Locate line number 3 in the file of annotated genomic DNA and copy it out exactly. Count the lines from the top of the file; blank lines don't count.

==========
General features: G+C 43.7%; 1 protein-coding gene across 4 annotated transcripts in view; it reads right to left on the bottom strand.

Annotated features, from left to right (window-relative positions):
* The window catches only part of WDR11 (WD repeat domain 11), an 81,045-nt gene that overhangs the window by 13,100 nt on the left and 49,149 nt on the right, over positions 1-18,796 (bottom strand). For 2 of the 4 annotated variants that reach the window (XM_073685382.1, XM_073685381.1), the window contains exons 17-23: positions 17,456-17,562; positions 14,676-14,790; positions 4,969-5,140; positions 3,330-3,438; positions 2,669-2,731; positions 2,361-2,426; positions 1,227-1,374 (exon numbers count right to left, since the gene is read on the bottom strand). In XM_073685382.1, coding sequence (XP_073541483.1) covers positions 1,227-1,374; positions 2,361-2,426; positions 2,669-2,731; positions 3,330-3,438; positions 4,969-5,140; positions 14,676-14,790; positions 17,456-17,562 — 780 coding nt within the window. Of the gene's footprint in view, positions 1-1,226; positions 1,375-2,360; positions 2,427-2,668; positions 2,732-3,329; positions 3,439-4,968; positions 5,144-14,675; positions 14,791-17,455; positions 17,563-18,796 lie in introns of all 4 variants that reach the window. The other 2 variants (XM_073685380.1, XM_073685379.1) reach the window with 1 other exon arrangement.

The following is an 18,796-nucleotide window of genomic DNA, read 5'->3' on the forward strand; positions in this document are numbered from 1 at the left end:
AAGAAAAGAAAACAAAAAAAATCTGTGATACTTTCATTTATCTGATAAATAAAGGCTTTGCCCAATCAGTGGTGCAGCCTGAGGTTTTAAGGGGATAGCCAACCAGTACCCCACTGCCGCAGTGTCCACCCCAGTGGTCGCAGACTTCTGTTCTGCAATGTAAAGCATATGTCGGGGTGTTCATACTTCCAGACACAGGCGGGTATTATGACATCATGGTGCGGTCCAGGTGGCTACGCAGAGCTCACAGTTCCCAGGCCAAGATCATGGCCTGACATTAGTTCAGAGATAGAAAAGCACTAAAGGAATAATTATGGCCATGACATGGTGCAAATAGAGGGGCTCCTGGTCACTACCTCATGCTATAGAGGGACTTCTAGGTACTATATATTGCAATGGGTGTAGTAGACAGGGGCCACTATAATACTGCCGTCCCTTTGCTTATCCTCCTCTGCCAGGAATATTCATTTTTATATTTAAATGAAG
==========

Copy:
* The window catches only part of WDR11 (WD repeat domain 11), an 81,045-nt gene that overhangs the window by 13,100 nt on the left and 49,149 nt on the right, over positions 1-18,796 (bottom strand). For 2 of the 4 annotated variants that reach the window (XM_073685382.1, XM_073685381.1), the window contains exons 17-23: positions 17,456-17,562; positions 14,676-14,790; positions 4,969-5,140; positions 3,330-3,438; positions 2,669-2,731; positions 2,361-2,426; positions 1,227-1,374 (exon numbers count right to left, since the gene is read on the bottom strand). In XM_073685382.1, coding sequence (XP_073541483.1) covers positions 1,227-1,374; positions 2,361-2,426; positions 2,669-2,731; positions 3,330-3,438; positions 4,969-5,140; positions 14,676-14,790; positions 17,456-17,562 — 780 coding nt within the window. Of the gene's footprint in view, positions 1-1,226; positions 1,375-2,360; positions 2,427-2,668; positions 2,732-3,329; positions 3,439-4,968; positions 5,144-14,675; positions 14,791-17,455; positions 17,563-18,796 lie in introns of all 4 variants that reach the window. The other 2 variants (XM_073685380.1, XM_073685379.1) reach the window with 1 other exon arrangement.